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During a fantastic February day out at Edinburgh’s not-for-profit Capital Sci-Fi Con this year, I picked up a pristine condition vintage Snowtrooper. One of the finest examples I’ve seen from a 40+ year old action figure, albeit missing his cape. Not an unusual situation as many of his fellow brethren would also have suffered the same fate by losing their delicate during adventurous play or intrinsic component investigation, but no matter; this was a great figure to add to my vintage collection.

Fast forward a few days and my inquisitive nature found me enjoying an entertaining selection of toy repair videos by the talented Dave of Toy Polloi. Following watching his video addressing replacement Snowtrooper capes or the lack thereof, I set about gathering the materials and templates necessary. I ordered a multi-coloured inflatable beach ball, double sided sticky tape and some white-tack. Not quite the recipe employed by Dave, more a combination of his Snowtrooper and Imperial Guard techniques with a twist of my own.

The first phase was to print the free Snowtrooper cape template provided by Toy Polloi. This should have been the most simplistic part of the project but true to my form, became the most problematic. My printer was troublesome at the best of times, even more so during this attempt, as I soon discovered that my one year old Golden Retriever, Crazy Daisy, had used the cables as her teething soother, don’t worry as it was only ever plugged in during use. So, my printer was out of action but at least my dog boasted the wag of a two-tailed pup with a fine bright smile of beautiful teeth.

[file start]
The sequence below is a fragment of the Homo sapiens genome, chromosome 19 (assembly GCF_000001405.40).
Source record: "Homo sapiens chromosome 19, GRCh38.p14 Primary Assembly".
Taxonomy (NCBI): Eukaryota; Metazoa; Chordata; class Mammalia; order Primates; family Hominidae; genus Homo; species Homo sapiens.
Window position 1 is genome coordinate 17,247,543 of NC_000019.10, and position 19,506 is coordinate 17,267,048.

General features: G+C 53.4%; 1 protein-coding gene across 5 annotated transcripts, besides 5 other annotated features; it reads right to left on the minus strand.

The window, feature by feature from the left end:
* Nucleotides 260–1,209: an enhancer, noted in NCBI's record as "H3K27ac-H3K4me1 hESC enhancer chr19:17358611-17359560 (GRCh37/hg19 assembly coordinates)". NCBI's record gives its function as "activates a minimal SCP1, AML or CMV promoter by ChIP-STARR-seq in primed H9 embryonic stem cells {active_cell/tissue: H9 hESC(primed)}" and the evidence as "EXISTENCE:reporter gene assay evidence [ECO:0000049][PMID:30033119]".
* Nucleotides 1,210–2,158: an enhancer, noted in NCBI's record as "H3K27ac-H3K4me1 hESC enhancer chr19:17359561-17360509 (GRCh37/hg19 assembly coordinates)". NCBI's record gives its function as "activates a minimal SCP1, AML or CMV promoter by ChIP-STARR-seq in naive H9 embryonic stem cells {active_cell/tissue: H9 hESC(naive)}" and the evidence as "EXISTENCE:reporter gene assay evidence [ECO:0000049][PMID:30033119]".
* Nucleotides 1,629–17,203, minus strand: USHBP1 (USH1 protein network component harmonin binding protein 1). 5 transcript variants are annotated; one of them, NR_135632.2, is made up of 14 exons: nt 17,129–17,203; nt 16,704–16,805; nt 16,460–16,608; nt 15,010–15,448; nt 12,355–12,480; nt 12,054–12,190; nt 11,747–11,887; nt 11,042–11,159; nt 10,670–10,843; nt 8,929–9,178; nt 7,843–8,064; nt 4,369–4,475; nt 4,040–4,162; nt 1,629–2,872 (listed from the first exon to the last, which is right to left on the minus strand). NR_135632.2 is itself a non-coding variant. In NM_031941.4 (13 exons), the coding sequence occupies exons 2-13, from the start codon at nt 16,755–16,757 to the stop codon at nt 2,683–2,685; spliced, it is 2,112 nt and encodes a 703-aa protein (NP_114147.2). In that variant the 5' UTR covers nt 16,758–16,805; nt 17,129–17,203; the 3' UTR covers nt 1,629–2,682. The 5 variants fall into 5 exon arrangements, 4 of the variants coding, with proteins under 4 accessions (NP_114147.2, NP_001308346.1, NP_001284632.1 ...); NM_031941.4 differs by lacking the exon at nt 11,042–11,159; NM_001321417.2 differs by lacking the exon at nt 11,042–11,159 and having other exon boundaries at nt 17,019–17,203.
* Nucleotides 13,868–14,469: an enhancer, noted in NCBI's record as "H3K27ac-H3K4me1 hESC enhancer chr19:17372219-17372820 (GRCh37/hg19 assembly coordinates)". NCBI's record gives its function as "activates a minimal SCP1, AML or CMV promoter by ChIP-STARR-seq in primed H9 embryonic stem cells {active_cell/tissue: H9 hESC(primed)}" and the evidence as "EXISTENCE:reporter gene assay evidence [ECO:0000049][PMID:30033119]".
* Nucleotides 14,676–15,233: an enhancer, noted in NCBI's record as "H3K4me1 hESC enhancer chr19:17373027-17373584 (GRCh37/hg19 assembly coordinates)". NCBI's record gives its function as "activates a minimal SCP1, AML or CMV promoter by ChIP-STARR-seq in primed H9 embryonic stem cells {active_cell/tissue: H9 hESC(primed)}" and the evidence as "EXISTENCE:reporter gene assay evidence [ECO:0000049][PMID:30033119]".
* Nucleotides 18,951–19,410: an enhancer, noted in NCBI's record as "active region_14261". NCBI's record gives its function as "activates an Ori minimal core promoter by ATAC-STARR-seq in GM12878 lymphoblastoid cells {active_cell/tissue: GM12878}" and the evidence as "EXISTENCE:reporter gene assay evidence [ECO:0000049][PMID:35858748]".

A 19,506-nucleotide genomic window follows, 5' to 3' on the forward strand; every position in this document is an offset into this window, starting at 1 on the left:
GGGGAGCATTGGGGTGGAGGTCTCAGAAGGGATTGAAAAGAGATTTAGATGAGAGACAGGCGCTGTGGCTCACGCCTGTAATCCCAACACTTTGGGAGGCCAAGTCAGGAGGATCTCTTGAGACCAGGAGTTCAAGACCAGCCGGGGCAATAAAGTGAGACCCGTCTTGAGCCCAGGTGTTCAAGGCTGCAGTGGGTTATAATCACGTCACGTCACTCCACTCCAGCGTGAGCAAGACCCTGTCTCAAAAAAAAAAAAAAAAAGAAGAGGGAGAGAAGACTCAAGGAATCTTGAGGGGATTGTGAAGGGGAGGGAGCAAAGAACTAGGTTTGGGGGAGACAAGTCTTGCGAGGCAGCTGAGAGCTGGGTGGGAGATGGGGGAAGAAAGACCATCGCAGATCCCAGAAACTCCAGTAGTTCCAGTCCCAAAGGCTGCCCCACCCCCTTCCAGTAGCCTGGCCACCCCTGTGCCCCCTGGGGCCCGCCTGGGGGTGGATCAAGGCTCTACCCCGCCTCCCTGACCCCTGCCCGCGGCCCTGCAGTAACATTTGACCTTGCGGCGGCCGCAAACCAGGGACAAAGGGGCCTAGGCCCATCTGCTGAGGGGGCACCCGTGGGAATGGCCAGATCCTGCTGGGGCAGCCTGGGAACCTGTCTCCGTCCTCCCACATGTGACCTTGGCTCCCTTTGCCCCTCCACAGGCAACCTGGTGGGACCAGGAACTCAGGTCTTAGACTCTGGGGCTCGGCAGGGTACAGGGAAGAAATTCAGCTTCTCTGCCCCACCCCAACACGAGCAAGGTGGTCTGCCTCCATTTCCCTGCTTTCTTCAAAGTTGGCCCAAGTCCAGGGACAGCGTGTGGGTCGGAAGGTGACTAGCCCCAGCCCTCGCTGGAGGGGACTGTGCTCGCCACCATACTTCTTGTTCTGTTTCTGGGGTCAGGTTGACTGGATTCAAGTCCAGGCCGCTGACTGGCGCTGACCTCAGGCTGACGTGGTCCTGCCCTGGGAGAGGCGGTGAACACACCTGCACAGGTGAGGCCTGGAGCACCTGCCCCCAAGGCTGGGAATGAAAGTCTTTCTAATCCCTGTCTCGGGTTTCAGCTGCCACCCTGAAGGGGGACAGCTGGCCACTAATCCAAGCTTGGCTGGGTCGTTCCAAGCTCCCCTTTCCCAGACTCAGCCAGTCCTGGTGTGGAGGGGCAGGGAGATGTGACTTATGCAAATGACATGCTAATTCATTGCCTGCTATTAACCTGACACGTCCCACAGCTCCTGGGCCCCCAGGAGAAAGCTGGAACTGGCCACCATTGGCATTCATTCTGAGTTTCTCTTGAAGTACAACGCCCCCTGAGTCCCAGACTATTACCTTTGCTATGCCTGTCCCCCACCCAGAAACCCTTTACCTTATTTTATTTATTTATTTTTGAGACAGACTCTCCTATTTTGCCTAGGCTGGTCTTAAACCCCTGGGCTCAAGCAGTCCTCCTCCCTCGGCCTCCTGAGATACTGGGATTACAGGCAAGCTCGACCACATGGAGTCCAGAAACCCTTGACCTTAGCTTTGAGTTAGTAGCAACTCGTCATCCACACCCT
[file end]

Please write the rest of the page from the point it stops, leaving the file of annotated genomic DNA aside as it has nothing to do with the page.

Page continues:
Cometh the hour, cometh the friend as my buddy Grant Allan stepped in and rescued my predicament by kindly printing Toy Polloi’s Snowtrooper cape template, along with a selection of others.

With supplies to hand all that was now required was a less than rare wet Sunday afternoon, which the reliable Scottish climate quickly accommodated, daughter and dad project was a go.

Given my lack of printing facilities, I decided to transfer the template from paper to a more resilient and reusable plastic form. However while I pride myself in organised storage, I regularly can’t find the exact thing I’m looking for when I need it. However, this hoarder, I prefer recycler, luckily within my supplies, I had some used A4 translucent plastic binder dividers which I had previously refused to bin, perfect.

I cut around the printed paper template, keeping to the inside of the grey lines, when freed from the A4 sheet I applied double sided stick tape to the edges. I then adhered the template face up underneath the plastic divider before again cutting around using scissors, making sure to cut the cape slots with a craft knife.

Now ready to cut material from the beach ball, my daughter could resist the temptation to at least give it one inflation before it made the ultimate sacrifice. In some ways this proved easier when cutting as it eased out some of the stickiness and creases.

The template was lined up on a segment of white beach ball then outlined using a pencil.

I scored the cape slots before removing the template then cut around the pencilled guide. When the cutting was complete, any remaining pencil markings could me easily wiped away using a finger or damp cloth.

Work completed, all that was required was fitting. The templates first slot was clipped onto one hook on the side of the figure before working around the rear and clipping the second.
One last thing, the plastic vinyl has a gloss (exterior) and matt (interior), I fitted with the matt side facing out, however you can apply per your personal choice and reverse if you change your mind.

So, here we are, one pristine vintage Snowtrooper complete with his new replacement cape, reporting for duty.

You might not see it, but this Stormie is happy on the inside.

Thanks Grant and Dave for your help making this possible.